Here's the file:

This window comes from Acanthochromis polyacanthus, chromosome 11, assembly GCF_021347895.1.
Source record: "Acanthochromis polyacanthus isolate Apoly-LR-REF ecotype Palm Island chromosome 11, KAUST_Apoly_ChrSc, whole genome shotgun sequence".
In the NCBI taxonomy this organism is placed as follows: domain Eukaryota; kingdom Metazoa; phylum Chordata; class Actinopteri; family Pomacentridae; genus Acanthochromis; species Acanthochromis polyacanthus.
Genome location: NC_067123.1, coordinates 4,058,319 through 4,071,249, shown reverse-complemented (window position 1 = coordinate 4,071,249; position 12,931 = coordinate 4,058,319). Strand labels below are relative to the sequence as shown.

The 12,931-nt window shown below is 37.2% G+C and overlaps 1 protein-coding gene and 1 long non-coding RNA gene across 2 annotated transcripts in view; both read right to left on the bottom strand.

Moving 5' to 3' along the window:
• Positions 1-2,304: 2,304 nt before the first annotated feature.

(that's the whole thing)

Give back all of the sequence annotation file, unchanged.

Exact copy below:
This window comes from Acanthochromis polyacanthus, chromosome 11, assembly GCF_021347895.1.
Source record: "Acanthochromis polyacanthus isolate Apoly-LR-REF ecotype Palm Island chromosome 11, KAUST_Apoly_ChrSc, whole genome shotgun sequence".
In the NCBI taxonomy this organism is placed as follows: domain Eukaryota; kingdom Metazoa; phylum Chordata; class Actinopteri; family Pomacentridae; genus Acanthochromis; species Acanthochromis polyacanthus.
Genome location: NC_067123.1, coordinates 4,058,319 through 4,071,249, shown reverse-complemented (window position 1 = coordinate 4,071,249; position 12,931 = coordinate 4,058,319). Strand labels below are relative to the sequence as shown.

The 12,931-nt window shown below is 37.2% G+C and overlaps 1 protein-coding gene and 1 long non-coding RNA gene across 2 annotated transcripts in view; both read right to left on the bottom strand.

Moving 5' to 3' along the window:
• Positions 1-2,304: 2,304 nt before the first annotated feature.